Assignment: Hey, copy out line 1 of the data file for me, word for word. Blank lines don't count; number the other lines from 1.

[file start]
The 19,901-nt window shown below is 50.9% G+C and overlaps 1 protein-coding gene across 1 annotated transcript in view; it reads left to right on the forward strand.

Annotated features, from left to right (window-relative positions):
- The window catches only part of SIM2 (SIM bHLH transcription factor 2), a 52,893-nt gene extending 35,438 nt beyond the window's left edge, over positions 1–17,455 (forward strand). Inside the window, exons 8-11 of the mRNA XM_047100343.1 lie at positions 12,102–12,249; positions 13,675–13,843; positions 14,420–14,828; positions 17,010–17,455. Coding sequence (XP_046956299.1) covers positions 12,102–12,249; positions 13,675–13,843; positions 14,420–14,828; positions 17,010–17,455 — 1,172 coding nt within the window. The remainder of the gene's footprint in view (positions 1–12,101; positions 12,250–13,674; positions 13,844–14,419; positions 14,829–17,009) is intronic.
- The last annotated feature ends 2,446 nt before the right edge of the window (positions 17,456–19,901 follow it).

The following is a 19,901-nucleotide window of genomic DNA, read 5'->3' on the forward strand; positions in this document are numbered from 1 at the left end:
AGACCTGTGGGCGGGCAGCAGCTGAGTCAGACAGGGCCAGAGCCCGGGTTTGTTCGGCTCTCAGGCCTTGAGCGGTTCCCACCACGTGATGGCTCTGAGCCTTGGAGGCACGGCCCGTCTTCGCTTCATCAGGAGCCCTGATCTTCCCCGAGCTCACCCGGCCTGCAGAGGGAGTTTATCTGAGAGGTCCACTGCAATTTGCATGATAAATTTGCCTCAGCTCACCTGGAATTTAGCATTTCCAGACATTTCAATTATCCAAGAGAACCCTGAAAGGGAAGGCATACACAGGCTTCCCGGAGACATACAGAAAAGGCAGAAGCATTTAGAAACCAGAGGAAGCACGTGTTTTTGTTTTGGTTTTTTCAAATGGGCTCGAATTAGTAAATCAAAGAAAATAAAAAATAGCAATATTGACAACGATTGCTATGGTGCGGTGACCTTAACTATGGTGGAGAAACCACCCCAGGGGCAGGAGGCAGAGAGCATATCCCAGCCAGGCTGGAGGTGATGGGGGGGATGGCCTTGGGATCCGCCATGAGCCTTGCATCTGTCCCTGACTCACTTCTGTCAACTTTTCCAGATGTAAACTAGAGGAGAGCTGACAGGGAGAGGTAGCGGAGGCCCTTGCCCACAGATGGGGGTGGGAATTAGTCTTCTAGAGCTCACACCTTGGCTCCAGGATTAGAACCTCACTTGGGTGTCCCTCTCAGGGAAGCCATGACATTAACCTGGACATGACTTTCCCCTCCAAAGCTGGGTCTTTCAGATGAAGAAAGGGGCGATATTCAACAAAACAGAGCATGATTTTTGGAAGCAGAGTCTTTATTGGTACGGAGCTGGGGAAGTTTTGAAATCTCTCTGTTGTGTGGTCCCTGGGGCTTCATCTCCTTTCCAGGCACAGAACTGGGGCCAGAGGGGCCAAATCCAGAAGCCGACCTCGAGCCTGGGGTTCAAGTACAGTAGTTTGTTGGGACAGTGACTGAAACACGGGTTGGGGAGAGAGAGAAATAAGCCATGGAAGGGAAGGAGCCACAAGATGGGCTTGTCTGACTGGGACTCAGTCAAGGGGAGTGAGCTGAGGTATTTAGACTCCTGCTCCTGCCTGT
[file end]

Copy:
The 19,901-nt window shown below is 50.9% G+C and overlaps 1 protein-coding gene across 1 annotated transcript in view; it reads left to right on the forward strand.